• Hella Radwan

“May it see my corpse, may it rest on my mummy, which will never be destroyed or perish.”

Today we pay a short visit to the Mummification Museum in Luxor. The museum opened its doors in 1997 and it is one of the specialized museums of Egypt. It highlights topics related to death and mummification in the ancient Egyptian belief.


The main part of the museum is the Hall of Artifacts that is divided into two parts. The first part is an ascending corridor that displays tablets based on the papyri of Hun-nefer and Ani, depicting the journey of the body from death to burial. The second part of the Hall of Artifacts is the actual hall, where objects related to burial and mummification as well as human and animal mummies are displayed.


Today we look at the first part of the Hall of Artifacts, which is the ascending corridor with the tablets based on the papyri of Hun-nefer and Ani.


The original documents are both copies of the Book of the Dead - or as known to ancient Egyptians, The Book of Going Forth by Day - and were created during the 19th dynasty of the New Kingdom. With a total length of nearly 78 feet, the Ani Papyrus is the most complete surviving version of the Book of the Dead.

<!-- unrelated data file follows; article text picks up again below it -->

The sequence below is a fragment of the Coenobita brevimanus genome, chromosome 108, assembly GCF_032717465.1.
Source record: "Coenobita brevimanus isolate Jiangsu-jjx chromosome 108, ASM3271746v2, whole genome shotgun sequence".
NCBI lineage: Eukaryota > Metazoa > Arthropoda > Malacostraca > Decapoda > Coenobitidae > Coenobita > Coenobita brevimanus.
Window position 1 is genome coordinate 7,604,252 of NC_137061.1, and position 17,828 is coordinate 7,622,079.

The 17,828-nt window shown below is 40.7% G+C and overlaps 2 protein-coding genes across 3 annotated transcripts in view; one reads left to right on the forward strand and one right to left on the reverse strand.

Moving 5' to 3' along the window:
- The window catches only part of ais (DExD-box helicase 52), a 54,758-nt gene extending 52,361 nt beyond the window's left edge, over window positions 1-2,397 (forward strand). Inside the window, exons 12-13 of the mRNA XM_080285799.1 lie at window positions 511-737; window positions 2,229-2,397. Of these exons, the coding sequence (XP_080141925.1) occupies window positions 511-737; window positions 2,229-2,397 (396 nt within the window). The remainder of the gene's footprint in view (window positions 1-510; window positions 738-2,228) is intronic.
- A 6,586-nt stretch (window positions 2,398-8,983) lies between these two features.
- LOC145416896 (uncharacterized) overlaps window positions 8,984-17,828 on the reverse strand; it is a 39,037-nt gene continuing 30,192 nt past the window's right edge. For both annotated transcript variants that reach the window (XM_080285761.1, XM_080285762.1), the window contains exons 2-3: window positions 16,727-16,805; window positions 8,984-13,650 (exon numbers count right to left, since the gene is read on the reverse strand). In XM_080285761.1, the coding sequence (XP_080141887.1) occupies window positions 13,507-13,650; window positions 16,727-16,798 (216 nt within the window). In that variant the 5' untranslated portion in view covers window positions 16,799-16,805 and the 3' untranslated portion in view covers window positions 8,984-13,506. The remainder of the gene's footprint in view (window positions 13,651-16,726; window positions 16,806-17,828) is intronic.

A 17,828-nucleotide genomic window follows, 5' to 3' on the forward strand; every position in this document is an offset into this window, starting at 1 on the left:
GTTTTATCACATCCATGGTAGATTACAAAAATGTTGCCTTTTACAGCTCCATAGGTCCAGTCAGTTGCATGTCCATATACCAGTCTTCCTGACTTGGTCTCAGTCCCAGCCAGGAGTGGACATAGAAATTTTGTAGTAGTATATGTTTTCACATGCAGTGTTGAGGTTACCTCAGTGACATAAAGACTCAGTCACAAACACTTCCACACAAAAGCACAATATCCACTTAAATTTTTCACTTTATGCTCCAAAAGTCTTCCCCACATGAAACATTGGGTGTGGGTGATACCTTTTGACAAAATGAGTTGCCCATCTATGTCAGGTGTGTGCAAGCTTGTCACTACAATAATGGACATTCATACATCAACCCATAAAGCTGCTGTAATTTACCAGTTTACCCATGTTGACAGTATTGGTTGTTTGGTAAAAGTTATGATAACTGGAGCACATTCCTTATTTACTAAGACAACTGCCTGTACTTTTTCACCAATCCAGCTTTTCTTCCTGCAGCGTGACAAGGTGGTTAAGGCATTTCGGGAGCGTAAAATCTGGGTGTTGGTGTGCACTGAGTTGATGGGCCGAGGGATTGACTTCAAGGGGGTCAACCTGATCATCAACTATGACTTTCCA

Our photos show a few details of the magnificent wall display:

Anubis attending the mummy of the deceased, flanked by the goddesses Isis and Nephthys.

Priests performing the Opening of the Mouth ceremony on the mummy while his family is grieving.

Thoth, the god of writing, records the proceedings as the deceased's heart is measured against the feather of Ma'at, while Horus leads the deceased to Osiris, after he successfully passed the measuring of the heart.

The Ba bird visiting the mummy of the deceased in the tomb.


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©2020 by Irish Egyptology Society.